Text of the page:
As we establish our reputation as a good project manager one project at a time, there are a few basics that we must remember and try to incorporate as part of our normal flow of managing the project. Doing this will help us to ensure that our continued success is due to planning and experience and not relying on luck for most of our successes:

Produce planning documents

Those documents that seem like placeholders at the front of the project: the communication plan, the risk management plan, the resource plan, the project charter, etc. are actually important documents. We produce them and get them signed by the customer and then we have a benchmark to work from. We skip them and have no agreement on those processes with the customer and we leave open the possibility for questions and interpretations throughout the engagement. Choose the former, not the latter.

Do the fundamental things

Produce weekly status reports. Hold weekly status calls. Meet regularly with your project team to touch base even when there isn't a lot of work going on. Maintain the project budget and resource plan meticulously. If you continually do these things regularly throughout the project and don't skip meetings you set solid expectations with your team and your customer. As a result you keep project participation high, accountability high, and customer satisfaction high.

Practice the best communication possible

Don't assume your team and your customer understand something or always know what's going on. Don't assume that everyone knows what's expected of them. Always strive to practice efficient and effective communication throughout the engagement and you'll see the results in positive ways from your team and from the satisfaction level and participation level of your customer. Communication like this is critical to the success of your project.

Conduct lessons learned sessions

Finally, don't skip the lessons learned sessions. Even though it becomes increasingly hard to focus on the project after implementation and as you and your team begin to drift to other projects, schedule this session with your team and your customer and go through the project and what happened good and bad. It's important and you'll learn from it.


We take each project individual and methodically, following best practices to achieve both success (hopefully) and, more importantly, valuable experience. Even project failures help us to become much better project managers if we learn from them.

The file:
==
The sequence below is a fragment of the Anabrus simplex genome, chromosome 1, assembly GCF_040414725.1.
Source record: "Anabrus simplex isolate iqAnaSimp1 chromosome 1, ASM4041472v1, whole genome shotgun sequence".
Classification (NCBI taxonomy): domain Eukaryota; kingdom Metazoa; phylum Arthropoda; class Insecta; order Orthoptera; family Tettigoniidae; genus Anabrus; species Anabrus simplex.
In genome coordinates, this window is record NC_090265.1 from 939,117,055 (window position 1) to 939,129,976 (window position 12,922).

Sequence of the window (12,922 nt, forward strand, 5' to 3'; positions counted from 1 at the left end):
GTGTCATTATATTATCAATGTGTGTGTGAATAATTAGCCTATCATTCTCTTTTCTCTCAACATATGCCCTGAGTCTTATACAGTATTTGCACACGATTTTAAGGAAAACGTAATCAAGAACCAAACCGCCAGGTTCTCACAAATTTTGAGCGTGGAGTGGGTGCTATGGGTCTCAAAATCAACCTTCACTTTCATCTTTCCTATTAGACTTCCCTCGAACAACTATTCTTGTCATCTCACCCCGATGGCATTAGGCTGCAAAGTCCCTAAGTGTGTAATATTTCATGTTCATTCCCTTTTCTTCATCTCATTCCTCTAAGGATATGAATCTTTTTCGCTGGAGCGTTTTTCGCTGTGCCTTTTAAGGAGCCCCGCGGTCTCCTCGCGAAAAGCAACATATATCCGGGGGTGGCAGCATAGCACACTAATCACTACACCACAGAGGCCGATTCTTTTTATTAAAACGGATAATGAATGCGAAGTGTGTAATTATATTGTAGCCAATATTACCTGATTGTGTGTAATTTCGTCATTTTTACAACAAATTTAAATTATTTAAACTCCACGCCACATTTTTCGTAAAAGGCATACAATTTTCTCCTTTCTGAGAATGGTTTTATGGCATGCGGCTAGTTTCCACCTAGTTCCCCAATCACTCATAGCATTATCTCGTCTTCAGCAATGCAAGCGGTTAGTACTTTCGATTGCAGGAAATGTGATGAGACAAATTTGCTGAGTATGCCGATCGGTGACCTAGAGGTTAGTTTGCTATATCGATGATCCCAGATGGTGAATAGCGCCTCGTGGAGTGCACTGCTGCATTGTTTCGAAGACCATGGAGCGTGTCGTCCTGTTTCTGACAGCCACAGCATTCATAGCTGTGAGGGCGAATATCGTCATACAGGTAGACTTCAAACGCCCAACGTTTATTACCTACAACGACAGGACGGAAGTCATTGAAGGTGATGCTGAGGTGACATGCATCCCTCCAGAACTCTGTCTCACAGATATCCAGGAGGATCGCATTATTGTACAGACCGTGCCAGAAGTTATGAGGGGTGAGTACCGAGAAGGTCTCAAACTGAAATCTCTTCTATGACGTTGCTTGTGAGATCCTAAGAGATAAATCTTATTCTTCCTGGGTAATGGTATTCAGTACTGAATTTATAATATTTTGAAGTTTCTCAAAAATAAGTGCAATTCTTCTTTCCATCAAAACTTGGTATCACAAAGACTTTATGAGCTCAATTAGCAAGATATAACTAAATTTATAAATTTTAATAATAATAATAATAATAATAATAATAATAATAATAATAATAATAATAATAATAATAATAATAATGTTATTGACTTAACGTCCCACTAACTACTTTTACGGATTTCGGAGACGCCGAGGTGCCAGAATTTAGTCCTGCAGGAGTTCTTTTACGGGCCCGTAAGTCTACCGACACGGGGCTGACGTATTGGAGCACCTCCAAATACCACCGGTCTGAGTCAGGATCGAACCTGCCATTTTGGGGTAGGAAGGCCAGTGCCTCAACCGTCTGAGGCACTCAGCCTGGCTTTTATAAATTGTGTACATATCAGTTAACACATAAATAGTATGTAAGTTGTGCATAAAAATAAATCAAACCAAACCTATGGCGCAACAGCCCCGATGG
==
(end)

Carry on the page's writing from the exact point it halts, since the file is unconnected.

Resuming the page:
Practice best practices, stick to the basics, document requirements well and allow for proper planning, and then communicate effectively for your best chances of success.

Friday, June 17, 2011

Strategies for Onboarding New Project Resources

There are several reasons why new resources would be onboarded mid-stream on a project:
  • A project resources moves to another project
  • A project resource has left the company
  • A project resource is performing poorly
  • A new skill set is needed on the project
  • Additional resources are needed to get the job done
The list can probably go on and on. The reasons can vary, but what can't change is the fact that onboarding a new resource must be done as quickly, efficiently, and effectively as possible. It needs to be performed as seamlessly as possible so that the project doesn't skip a beat. It needs to seem to the customer as though it never really happened - it should go that smoothly. Ideally, it's as smooth as changing the name in the your project management software tool to the new resource. Because anything less and your project is in danger as well as the confidence that you have built up in your customer in the ability of you and your project team to deliver on the engagement. If a changing of the guard on the project causes bumps, then your customer is going to feel them and that is never good.

First, you must assess the situation in terms of the outgoing resource and their status on the project. Consider these questions when assessing this...
  • How key is this person's role on the project?
  • How critical is their expertise specifically for this customer's requirements?
  • How involved have they been so far with the customer?
  • How can we get a new person engaged quickly on the same knowledge level?
Understanding these issues can help you get the right person in the role and transition to the best of your ability in order to minimize the affects on the project and the customer.

So, let's look at key strategies or processes for bringing on new resources to your project in mid-stream.

Provide all project materials

The first step of the process is to get a new resource anything and everything that you possibly can on the project. Of course, this works best if they have some time to get up to speed and aren't immediately thrown into the fire on the project. If the outgoing resource isn't already gone, but has an exit date set, then this entire process - including the next steps below - will be much smoother and it will likely affect the customer to a far lesser degree.